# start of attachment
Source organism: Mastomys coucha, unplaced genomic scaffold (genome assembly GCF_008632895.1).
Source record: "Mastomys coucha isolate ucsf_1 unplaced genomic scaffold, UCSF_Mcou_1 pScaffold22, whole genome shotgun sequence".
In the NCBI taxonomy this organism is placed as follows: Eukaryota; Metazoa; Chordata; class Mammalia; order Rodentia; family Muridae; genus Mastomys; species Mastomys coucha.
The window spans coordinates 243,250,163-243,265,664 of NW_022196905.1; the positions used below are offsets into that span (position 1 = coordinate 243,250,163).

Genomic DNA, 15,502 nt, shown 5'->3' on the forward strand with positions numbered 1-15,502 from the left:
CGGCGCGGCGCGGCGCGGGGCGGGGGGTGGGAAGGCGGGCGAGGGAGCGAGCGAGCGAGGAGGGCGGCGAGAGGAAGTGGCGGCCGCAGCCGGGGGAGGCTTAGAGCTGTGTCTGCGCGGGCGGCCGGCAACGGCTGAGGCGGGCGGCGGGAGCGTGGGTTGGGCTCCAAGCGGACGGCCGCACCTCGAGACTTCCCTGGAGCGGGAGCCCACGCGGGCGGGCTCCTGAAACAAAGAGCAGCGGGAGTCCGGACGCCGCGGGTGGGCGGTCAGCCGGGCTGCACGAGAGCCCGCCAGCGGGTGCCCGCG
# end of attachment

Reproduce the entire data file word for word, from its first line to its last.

Source organism: Mastomys coucha, unplaced genomic scaffold (genome assembly GCF_008632895.1).
Source record: "Mastomys coucha isolate ucsf_1 unplaced genomic scaffold, UCSF_Mcou_1 pScaffold22, whole genome shotgun sequence".
In the NCBI taxonomy this organism is placed as follows: Eukaryota; Metazoa; Chordata; class Mammalia; order Rodentia; family Muridae; genus Mastomys; species Mastomys coucha.
The window spans coordinates 243,250,163-243,265,664 of NW_022196905.1; the positions used below are offsets into that span (position 1 = coordinate 243,250,163).

Genomic DNA, 15,502 nt, shown 5'->3' on the forward strand with positions numbered 1-15,502 from the left:
CGGCGCGGCGCGGCGCGGGGCGGGGGGTGGGAAGGCGGGCGAGGGAGCGAGCGAGCGAGGAGGGCGGCGAGAGGAAGTGGCGGCCGCAGCCGGGGGAGGCTTAGAGCTGTGTCTGCGCGGGCGGCCGGCAACGGCTGAGGCGGGCGGCGGGAGCGTGGGTTGGGCTCCAAGCGGACGGCCGCACCTCGAGACTTCCCTGGAGCGGGAGCCCACGCGGGCGGGCTCCTGAAACAAAGAGCAGCGGGAGTCCGGACGCCGCGGGTGGGCGGTCAGCCGGGCTGCACGAGAGCCCGCCAGCGGGTGCCCGCG